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This course introduces the fundamentals of ethical theory with an area-specific examination of ethical dilemmas pertaining to the professions of the criminal justice system. Students will focus on comprehensive issues facing law enforcement, legal practice, sentencing, corrections, research, and crime control policy. Prerequisite or corequisite: ENG 101
This course covers advanced web application development frameworks, languages and techniques such as Ruby on Rails, jQuery, AngularJS, PHP,and Node.js or equivalent. Students work in teams to develop real-world web application projects. Topics include an overview of the Model-View-Controller (MVC) software architectural pattern and database fundamentals using MySQL or equivalent. Prerequisite: CSC 131 with a grade of C- or better or permission of the instructor.
This course covers the fundamentals of algorithms and object oriented software development. Topics include: modern IDE for software development, primitive and reference data types, encapsulation, information hiding, selection, iteration, functions/methods, parameters, recursion, exception handling, generic linear data structures (arrays,records/structs) and maps, file types, file I/O, simple GUIs with event handling, programming to an interface, lambda expressions, semantics of inheritance and use of polymorphism, relation with subtyping, search (sequential, binary), select (min, max), and sort (bubble, insertion, selection) algorithms, complexity notation, documentation using standard tools, program testing (unit testing) and debugging, reasoning about control flow in a program, and societal impacts related to computing and software. Prerequisite: CSC 150 with a C- or better or permission of the instructor.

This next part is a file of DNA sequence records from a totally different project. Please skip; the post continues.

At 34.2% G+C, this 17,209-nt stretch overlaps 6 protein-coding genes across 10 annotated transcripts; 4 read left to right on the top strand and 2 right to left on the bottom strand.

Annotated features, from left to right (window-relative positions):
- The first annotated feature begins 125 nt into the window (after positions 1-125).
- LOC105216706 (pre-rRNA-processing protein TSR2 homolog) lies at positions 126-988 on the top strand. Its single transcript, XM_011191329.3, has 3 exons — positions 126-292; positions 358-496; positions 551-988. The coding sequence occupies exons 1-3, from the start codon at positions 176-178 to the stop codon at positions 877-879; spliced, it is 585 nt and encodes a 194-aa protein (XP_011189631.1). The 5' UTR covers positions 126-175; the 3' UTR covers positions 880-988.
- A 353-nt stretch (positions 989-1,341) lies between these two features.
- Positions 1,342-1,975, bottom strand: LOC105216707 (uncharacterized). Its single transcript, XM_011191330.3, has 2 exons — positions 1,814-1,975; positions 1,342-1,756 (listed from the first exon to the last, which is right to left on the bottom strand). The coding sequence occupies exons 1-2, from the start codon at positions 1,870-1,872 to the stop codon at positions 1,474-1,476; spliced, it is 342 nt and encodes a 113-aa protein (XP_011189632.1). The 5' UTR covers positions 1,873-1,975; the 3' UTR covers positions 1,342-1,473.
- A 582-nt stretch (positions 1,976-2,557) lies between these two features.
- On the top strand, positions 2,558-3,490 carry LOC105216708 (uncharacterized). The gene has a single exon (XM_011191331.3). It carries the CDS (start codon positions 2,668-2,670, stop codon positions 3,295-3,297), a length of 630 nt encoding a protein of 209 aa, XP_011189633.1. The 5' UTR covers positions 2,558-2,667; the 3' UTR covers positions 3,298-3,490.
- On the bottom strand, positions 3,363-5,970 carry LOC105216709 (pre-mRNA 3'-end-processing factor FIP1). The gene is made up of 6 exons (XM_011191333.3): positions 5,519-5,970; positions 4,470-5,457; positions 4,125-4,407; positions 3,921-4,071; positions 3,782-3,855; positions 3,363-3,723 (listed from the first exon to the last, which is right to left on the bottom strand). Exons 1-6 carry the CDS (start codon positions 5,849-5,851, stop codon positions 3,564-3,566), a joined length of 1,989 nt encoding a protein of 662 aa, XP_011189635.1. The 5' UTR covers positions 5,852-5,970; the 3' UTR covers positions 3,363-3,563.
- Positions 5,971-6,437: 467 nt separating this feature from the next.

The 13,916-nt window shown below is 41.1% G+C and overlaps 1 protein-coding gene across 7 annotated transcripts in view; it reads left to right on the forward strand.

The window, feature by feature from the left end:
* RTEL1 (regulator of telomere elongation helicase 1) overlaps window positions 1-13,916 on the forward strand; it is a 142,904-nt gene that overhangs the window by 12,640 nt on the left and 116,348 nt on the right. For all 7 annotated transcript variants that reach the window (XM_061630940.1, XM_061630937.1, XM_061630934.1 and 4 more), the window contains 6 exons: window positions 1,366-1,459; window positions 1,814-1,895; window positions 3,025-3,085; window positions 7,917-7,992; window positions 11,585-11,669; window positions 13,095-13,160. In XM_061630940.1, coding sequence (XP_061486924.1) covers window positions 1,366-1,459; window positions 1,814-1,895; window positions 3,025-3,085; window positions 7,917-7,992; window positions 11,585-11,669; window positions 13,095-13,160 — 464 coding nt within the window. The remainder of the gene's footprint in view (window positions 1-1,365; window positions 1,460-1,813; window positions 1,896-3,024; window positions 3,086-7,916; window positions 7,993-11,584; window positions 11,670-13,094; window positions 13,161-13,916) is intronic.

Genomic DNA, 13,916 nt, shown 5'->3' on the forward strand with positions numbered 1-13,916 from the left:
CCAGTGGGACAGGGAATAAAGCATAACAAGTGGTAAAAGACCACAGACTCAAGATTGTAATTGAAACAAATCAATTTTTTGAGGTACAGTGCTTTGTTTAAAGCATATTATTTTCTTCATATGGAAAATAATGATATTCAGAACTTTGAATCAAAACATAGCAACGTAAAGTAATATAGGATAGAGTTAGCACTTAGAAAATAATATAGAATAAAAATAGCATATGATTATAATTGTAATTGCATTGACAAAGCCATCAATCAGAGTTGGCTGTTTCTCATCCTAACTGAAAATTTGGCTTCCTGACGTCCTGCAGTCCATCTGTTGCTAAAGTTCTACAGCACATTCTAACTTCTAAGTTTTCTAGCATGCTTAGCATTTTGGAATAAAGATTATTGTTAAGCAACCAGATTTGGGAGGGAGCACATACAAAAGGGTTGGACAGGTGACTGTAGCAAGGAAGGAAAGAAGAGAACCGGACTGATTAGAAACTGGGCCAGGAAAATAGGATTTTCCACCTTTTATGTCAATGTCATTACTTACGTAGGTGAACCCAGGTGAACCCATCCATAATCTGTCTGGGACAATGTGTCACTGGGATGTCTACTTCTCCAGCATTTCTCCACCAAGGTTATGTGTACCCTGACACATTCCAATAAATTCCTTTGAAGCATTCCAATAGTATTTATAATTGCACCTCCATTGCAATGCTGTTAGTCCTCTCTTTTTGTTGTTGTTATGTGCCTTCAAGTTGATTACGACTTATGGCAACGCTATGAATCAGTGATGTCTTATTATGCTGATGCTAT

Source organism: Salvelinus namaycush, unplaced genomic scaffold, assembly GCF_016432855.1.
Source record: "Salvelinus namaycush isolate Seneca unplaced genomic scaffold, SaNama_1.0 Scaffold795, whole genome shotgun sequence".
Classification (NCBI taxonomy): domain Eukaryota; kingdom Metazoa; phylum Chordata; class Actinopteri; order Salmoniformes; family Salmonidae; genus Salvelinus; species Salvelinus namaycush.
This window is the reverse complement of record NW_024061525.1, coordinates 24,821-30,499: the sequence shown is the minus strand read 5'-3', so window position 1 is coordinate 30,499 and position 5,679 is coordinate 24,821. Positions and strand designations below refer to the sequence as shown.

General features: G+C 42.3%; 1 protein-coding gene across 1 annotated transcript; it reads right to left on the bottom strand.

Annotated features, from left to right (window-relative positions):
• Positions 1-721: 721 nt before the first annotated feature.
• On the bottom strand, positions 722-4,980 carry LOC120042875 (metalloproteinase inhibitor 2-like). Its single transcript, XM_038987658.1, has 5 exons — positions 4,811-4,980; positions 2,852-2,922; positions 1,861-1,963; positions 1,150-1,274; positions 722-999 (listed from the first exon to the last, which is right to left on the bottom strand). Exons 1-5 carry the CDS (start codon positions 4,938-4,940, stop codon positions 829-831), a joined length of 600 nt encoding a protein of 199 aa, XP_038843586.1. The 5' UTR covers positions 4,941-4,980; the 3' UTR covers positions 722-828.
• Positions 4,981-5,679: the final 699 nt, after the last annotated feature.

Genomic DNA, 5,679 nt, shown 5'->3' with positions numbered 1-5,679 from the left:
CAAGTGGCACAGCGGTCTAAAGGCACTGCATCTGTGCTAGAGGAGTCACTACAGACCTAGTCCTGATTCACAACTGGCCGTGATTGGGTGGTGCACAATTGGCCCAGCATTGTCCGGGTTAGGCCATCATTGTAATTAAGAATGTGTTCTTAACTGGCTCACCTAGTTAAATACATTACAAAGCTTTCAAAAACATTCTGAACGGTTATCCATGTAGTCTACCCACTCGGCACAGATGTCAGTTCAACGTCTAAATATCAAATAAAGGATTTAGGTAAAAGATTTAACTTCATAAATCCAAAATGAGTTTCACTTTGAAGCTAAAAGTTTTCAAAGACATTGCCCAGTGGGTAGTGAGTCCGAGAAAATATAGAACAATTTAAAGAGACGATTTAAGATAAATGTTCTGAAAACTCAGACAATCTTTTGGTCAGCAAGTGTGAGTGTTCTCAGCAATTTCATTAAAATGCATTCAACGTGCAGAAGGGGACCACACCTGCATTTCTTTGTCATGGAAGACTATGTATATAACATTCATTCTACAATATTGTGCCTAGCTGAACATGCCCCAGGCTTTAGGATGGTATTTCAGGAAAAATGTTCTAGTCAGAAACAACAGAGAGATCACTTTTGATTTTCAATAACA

This course prepares the student to be a mobile application developer for Apple iOS devices such as the iPhone and iPad using Swift, a new programming language from Apple.
Concepts and techniques introduced in this course include:
Â· Introduction to the Apple Xcode application environment
Â· The Swift Programming Language
Â· Differences between iPhone and iPad Development
Â· Animation and simple game development
Â· Apple guidelines for publishing apps on the Apple App Store.
Corerequisite: CSC 180 or permission of the instructor.
This course is an introduction to the principles of computer game development. As such, it draws on the student's background in math and physics and enables a creative expression in addition to building on computer science concepts of object oriented programming. It covers the main concepts, principles, and techniques for designing playable computer games. Students will study and learn to utilize a variety of technologies relevant to games including tools and frameworks for game development; languages to manipulate game elements, 3 dimensional modeling, the physical principles of game object behavior, principles of scene lighting and sound effects. Computer simulation is the fundamental technology underlying all of thesre principles. Basic game theory and concepts will be studied and used in the projects developed during the course.
Corequisite: CSC 180 or permission of the instructor.